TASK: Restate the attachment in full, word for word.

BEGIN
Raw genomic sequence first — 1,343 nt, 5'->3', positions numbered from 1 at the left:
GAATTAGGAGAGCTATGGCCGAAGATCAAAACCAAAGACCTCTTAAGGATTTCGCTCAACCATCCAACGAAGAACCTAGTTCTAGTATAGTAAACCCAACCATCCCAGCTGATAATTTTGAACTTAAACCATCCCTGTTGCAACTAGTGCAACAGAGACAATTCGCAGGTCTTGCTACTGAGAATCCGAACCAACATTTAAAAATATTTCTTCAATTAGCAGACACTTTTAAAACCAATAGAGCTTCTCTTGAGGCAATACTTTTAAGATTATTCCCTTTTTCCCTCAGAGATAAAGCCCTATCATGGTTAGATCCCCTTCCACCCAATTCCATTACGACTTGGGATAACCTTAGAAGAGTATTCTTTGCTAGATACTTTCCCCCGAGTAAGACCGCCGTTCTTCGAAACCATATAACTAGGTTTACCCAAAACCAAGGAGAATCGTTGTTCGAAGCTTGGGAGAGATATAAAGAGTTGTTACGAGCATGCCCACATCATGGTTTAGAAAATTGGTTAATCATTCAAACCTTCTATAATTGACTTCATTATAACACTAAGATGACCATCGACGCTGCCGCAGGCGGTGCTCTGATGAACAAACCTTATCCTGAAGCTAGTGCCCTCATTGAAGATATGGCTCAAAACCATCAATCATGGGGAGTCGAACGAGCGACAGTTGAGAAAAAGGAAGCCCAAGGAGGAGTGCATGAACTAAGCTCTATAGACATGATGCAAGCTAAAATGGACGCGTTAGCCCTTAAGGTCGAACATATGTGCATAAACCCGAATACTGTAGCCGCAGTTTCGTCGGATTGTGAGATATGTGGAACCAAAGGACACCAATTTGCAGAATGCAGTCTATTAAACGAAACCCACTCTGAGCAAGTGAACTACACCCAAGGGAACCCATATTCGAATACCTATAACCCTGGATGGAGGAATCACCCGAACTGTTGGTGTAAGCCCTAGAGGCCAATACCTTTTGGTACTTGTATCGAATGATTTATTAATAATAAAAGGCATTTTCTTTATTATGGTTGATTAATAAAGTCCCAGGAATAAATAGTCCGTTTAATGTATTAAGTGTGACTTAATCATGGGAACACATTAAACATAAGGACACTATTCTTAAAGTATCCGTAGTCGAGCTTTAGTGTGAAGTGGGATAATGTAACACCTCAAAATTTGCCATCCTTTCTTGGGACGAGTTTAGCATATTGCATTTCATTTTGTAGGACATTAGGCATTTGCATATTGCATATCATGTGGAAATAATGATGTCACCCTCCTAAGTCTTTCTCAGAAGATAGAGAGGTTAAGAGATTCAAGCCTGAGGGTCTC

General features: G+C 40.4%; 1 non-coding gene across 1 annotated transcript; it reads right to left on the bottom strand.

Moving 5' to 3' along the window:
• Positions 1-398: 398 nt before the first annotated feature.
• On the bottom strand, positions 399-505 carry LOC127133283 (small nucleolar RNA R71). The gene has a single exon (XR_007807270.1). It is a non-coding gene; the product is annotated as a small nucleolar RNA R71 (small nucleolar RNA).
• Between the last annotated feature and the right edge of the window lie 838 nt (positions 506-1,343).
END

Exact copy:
Raw genomic sequence first — 1,343 nt, 5'->3', positions numbered from 1 at the left:
GAATTAGGAGAGCTATGGCCGAAGATCAAAACCAAAGACCTCTTAAGGATTTCGCTCAACCATCCAACGAAGAACCTAGTTCTAGTATAGTAAACCCAACCATCCCAGCTGATAATTTTGAACTTAAACCATCCCTGTTGCAACTAGTGCAACAGAGACAATTCGCAGGTCTTGCTACTGAGAATCCGAACCAACATTTAAAAATATTTCTTCAATTAGCAGACACTTTTAAAACCAATAGAGCTTCTCTTGAGGCAATACTTTTAAGATTATTCCCTTTTTCCCTCAGAGATAAAGCCCTATCATGGTTAGATCCCCTTCCACCCAATTCCATTACGACTTGGGATAACCTTAGAAGAGTATTCTTTGCTAGATACTTTCCCCCGAGTAAGACCGCCGTTCTTCGAAACCATATAACTAGGTTTACCCAAAACCAAGGAGAATCGTTGTTCGAAGCTTGGGAGAGATATAAAGAGTTGTTACGAGCATGCCCACATCATGGTTTAGAAAATTGGTTAATCATTCAAACCTTCTATAATTGACTTCATTATAACACTAAGATGACCATCGACGCTGCCGCAGGCGGTGCTCTGATGAACAAACCTTATCCTGAAGCTAGTGCCCTCATTGAAGATATGGCTCAAAACCATCAATCATGGGGAGTCGAACGAGCGACAGTTGAGAAAAAGGAAGCCCAAGGAGGAGTGCATGAACTAAGCTCTATAGACATGATGCAAGCTAAAATGGACGCGTTAGCCCTTAAGGTCGAACATATGTGCATAAACCCGAATACTGTAGCCGCAGTTTCGTCGGATTGTGAGATATGTGGAACCAAAGGACACCAATTTGCAGAATGCAGTCTATTAAACGAAACCCACTCTGAGCAAGTGAACTACACCCAAGGGAACCCATATTCGAATACCTATAACCCTGGATGGAGGAATCACCCGAACTGTTGGTGTAAGCCCTAGAGGCCAATACCTTTTGGTACTTGTATCGAATGATTTATTAATAATAAAAGGCATTTTCTTTATTATGGTTGATTAATAAAGTCCCAGGAATAAATAGTCCGTTTAATGTATTAAGTGTGACTTAATCATGGGAACACATTAAACATAAGGACACTATTCTTAAAGTATCCGTAGTCGAGCTTTAGTGTGAAGTGGGATAATGTAACACCTCAAAATTTGCCATCCTTTCTTGGGACGAGTTTAGCATATTGCATTTCATTTTGTAGGACATTAGGCATTTGCATATTGCATATCATGTGGAAATAATGATGTCACCCTCCTAAGTCTTTCTCAGAAGATAGAGAGGTTAAGAGATTCAAGCCTGAGGGTCTC

General features: G+C 40.4%; 1 non-coding gene across 1 annotated transcript; it reads right to left on the bottom strand.

Moving 5' to 3' along the window:
• Positions 1-398: 398 nt before the first annotated feature.
• On the bottom strand, positions 399-505 carry LOC127133283 (small nucleolar RNA R71). The gene has a single exon (XR_007807270.1). It is a non-coding gene; the product is annotated as a small nucleolar RNA R71 (small nucleolar RNA).
• Between the last annotated feature and the right edge of the window lie 838 nt (positions 506-1,343).